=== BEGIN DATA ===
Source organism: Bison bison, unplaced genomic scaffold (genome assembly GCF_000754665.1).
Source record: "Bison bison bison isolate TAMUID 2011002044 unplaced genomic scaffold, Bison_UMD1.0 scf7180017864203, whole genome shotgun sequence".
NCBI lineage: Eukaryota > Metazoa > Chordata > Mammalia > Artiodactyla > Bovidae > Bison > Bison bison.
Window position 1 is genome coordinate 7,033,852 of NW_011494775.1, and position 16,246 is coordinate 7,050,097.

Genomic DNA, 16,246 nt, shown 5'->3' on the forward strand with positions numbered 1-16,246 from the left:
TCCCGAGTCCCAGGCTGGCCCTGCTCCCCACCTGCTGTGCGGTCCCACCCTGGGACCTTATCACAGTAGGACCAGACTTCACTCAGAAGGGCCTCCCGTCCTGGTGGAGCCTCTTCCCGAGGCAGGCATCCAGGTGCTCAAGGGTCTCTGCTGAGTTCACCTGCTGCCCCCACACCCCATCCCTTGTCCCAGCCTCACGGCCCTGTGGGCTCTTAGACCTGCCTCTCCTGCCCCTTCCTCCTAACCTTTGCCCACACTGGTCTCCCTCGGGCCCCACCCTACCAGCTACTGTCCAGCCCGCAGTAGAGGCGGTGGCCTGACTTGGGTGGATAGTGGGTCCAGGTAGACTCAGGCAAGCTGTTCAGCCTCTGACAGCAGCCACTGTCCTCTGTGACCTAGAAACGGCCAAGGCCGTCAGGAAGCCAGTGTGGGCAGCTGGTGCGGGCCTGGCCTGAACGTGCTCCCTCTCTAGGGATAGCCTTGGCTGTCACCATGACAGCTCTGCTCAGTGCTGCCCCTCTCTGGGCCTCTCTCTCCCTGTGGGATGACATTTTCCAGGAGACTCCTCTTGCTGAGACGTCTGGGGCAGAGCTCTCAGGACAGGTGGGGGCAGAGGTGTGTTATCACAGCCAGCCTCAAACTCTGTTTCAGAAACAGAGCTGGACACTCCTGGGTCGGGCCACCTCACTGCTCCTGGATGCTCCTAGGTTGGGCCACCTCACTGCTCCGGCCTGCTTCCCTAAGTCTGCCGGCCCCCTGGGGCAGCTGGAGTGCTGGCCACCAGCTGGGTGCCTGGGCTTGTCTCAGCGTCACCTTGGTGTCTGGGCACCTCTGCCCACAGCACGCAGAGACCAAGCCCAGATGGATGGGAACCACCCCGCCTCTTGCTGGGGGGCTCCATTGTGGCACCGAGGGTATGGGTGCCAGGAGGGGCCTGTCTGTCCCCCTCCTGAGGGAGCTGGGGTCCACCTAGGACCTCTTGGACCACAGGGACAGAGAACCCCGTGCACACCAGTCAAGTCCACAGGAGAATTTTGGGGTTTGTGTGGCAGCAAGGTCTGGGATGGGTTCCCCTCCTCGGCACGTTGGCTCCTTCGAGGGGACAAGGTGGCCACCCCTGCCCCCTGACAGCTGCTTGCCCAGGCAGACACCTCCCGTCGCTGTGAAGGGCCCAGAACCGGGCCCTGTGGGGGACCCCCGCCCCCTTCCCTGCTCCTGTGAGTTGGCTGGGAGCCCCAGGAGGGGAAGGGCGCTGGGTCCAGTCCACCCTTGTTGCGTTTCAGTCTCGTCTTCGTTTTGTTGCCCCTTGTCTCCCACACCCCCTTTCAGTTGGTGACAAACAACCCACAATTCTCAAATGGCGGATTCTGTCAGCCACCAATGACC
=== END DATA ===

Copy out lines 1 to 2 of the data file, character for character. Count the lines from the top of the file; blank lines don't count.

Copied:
Source organism: Bison bison, unplaced genomic scaffold (genome assembly GCF_000754665.1).
Source record: "Bison bison bison isolate TAMUID 2011002044 unplaced genomic scaffold, Bison_UMD1.0 scf7180017864203, whole genome shotgun sequence".